Several large randomized trials have demonstrated a clinical benefit with the addition of postmastectomy radiation therapy in patients with high-risk disease. [2] A large meta-analysis performed by the Early Breast Cancer Trialists’ Collaborative Group (EBCTCG) pooled individual patient data from 22 randomized trials comparing mastectomy, with or without adjuvant radiation therapy, and found that among patients with four or more positive notes, PMRT reduced locoregional recurrence by 19% which translated into a 9% reduction in breast cancer mortality [3].  The two largest studies included in this meta-analysis, the Danish collaborative group trials, randomized pre- and post-menopausal woman with high-risk breast cancer, defined as any positive axillary lymph nodes, tumor size greater than 5 cm and/or skin invasion, to undergo adjuvant chemotherapy with or without postmastectomy radiation therapy. [2] These trials both showed an improvement in disease-free and overall survival with the addition of postmastectomy radiation therapy by approximately 10%, irrespective of tumor size or the number of lymph nodes involved.  Therefore, the National Cancer Center Network (NCCN) recommends postmastectomy radiation therapy for patients with greater than or equal to 4 positive nodes based on level 1 evidence (Table 1).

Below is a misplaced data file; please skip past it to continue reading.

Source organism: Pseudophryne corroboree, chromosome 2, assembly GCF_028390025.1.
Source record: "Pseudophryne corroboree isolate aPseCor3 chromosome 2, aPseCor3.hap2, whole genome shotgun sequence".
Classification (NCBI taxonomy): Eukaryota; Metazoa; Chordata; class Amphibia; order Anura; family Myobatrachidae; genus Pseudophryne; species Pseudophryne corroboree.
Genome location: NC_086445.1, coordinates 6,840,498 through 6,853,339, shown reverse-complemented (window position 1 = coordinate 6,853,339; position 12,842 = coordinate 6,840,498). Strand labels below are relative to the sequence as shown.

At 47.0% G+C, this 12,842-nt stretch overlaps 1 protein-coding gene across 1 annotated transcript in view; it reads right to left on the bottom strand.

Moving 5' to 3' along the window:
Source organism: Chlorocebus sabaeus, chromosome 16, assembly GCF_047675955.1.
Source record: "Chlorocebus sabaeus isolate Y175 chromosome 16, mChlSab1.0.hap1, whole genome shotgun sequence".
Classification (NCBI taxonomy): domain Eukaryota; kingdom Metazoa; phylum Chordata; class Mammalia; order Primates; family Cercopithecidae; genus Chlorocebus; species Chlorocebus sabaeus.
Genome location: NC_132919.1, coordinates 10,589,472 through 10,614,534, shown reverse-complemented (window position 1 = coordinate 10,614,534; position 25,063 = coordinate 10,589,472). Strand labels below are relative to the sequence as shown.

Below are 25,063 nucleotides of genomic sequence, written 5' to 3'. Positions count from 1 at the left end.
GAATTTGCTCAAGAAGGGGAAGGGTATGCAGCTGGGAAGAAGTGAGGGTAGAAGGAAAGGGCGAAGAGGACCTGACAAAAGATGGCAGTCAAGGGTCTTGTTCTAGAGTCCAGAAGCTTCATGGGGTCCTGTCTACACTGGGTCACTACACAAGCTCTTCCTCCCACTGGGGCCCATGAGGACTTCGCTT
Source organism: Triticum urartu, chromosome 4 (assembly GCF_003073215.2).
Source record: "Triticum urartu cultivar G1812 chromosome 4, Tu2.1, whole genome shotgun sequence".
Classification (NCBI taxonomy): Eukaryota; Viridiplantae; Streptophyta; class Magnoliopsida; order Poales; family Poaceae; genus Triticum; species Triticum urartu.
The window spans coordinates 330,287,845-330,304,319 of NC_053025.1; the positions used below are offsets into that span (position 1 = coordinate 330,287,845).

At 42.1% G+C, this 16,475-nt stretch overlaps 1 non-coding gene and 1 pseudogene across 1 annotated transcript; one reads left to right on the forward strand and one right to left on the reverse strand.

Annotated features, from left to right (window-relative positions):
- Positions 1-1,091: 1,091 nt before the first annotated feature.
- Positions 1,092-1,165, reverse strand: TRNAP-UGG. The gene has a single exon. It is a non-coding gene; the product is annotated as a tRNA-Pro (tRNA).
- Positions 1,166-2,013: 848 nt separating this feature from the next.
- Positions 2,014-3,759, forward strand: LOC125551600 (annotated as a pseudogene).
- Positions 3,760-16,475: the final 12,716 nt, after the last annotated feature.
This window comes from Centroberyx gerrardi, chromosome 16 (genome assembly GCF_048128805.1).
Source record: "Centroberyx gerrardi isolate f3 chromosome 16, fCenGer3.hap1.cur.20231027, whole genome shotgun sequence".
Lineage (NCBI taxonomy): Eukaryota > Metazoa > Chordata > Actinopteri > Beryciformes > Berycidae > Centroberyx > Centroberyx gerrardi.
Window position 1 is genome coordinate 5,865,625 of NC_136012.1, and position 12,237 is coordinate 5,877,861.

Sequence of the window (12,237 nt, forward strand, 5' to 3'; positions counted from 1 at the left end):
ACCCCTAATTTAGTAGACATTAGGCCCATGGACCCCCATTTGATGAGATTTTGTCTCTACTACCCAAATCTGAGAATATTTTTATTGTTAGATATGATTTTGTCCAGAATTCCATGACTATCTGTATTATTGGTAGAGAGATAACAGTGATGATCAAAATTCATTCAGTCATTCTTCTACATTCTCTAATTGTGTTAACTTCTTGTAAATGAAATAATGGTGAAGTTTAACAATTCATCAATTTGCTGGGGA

Current controversies in PMRT

Less than 4 positive lymph nodes